Patchwork of state laws hurts U.S. effort to modernize mortgages
By Suzanne Barlyn
NEW YORK (Reuters) - As Chuck DeBonis was wrapping up his stint as a civilian paramedic at a military base in Kuwait earlier this year, he found a home he wanted to buy in the Virginia town of Bristow for his return.
The problem? His mortgage lender wanted him to sign paperwork, in person, in front of a notary public. So the 30-year-old flew 6,500 miles to sign on the dotted line.
"It was ridiculous and unnecessary," DeBonis said in recounting his 14-hour trip.
His problem may be unusual in its scope, but it is one that millions of U.S. homeowners and buyers face every day – and one some U.S. lenders and state lawmakers are now trying to solve.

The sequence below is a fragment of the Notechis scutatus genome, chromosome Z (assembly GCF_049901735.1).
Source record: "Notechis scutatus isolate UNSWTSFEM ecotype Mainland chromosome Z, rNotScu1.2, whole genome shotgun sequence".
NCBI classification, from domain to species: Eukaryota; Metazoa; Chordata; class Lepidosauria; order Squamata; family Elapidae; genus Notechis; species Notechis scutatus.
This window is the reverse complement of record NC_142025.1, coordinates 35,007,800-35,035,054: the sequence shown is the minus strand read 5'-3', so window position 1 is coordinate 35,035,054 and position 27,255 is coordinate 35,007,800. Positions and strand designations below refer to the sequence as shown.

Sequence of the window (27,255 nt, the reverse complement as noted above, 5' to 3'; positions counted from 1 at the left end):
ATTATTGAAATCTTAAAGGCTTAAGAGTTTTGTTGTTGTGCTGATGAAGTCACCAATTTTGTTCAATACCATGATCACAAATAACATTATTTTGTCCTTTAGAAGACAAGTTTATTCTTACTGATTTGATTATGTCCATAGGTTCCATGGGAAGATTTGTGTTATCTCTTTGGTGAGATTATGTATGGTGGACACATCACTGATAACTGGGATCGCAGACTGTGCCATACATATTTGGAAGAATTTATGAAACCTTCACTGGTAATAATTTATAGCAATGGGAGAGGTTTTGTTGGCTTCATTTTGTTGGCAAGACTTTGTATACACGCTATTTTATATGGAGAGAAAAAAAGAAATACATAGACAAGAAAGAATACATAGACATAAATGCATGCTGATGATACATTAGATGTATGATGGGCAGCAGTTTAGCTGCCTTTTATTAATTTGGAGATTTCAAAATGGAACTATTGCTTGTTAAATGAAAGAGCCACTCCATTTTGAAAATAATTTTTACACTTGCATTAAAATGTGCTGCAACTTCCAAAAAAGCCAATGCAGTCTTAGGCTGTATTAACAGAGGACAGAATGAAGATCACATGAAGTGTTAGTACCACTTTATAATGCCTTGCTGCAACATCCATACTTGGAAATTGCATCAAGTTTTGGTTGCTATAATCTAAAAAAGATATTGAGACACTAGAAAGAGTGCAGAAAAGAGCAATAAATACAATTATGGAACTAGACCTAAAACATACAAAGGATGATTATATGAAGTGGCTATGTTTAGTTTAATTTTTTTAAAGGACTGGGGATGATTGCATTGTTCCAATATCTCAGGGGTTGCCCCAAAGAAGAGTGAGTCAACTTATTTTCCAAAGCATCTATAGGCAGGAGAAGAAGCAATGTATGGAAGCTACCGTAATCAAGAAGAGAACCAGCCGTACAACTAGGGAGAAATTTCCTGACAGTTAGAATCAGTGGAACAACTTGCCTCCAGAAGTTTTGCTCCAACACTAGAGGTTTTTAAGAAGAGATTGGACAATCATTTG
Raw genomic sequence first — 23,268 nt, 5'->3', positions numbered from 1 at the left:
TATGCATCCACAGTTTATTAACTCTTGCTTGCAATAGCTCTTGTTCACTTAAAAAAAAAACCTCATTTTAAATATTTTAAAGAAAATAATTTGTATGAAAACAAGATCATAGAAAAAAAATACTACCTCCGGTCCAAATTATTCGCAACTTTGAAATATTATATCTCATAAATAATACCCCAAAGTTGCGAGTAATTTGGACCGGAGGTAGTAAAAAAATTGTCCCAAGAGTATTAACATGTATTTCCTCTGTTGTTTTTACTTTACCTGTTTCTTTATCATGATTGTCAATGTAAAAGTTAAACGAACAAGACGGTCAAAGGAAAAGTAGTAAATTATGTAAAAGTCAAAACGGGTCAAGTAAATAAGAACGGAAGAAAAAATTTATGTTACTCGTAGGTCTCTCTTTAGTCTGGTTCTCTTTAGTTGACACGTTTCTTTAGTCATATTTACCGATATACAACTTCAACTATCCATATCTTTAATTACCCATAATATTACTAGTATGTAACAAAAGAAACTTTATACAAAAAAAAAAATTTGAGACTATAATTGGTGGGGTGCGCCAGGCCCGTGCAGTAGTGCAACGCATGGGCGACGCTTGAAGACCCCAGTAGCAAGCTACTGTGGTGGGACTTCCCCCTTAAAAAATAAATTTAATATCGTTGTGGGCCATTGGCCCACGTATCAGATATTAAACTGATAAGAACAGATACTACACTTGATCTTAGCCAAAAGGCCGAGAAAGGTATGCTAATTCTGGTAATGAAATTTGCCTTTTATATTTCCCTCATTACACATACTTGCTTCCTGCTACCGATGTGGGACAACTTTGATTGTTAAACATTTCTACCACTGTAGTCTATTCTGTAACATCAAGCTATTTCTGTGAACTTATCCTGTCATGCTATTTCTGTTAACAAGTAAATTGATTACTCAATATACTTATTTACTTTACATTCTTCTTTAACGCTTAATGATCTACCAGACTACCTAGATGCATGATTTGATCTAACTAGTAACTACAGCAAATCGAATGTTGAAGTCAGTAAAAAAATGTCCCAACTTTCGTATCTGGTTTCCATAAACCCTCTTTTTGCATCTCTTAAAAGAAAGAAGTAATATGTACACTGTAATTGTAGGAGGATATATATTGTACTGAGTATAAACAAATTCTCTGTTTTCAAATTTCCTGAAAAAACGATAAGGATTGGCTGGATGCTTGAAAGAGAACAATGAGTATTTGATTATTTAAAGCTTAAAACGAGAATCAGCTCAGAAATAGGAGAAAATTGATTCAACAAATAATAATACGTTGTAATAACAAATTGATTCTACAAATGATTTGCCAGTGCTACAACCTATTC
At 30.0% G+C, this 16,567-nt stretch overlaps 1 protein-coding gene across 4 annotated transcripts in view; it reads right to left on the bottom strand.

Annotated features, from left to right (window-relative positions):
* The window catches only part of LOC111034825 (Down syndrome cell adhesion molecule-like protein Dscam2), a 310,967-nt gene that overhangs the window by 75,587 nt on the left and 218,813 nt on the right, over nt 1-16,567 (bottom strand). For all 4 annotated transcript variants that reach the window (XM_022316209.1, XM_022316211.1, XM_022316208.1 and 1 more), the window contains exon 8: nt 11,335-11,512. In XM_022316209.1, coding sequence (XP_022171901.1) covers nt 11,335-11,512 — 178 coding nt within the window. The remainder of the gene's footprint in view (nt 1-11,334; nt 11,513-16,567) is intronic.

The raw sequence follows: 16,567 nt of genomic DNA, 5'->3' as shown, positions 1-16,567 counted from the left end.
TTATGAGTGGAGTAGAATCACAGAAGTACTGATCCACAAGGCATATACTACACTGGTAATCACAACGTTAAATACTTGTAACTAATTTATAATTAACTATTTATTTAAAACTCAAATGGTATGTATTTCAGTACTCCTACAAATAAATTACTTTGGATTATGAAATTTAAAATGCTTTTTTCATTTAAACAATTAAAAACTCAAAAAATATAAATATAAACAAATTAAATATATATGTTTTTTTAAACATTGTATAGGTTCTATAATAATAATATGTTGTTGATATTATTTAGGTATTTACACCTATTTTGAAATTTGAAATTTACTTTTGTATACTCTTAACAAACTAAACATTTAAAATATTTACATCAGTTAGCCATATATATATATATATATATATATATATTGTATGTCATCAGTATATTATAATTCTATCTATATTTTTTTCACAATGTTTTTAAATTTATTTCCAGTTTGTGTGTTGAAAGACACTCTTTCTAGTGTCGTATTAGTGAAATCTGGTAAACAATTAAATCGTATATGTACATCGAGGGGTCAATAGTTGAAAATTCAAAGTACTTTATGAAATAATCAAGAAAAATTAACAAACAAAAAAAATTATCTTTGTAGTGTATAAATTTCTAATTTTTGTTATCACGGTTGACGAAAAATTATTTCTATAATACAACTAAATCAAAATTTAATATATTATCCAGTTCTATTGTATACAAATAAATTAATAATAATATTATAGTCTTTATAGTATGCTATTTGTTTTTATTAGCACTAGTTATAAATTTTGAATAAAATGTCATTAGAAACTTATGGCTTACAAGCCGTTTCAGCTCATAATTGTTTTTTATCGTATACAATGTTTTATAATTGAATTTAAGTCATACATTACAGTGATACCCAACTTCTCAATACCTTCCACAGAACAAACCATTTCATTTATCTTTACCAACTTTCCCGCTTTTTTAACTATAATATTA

As it stands, nothing is official in mortgage documents until there's a face-to-face meeting with a notary public, a person who verifies borrowers' identities.
Lenders have long recognized notarization as a critical anti-fraud measure. But the practice – which dates back at least to Ancient Rome – is becoming passé in an era of FaceTime, Skype and live-streamed social media.
The financial industry is pressing for change in the form of "remote notarization." The service, available through companies like Notarize Inc and NotaryCam Inc, uses secure webcams to link borrowers and notary publics. Before their virtual meeting, borrowers must answer random questions from their credit histories to prove who they are.
But adoption has been limited because a patchwork of laws in most states does not allow for the practice, and city and county governments are slow to change. Investors who buy the loans also impose restrictions, such as requiring original signatures to avoid fraud. Continued...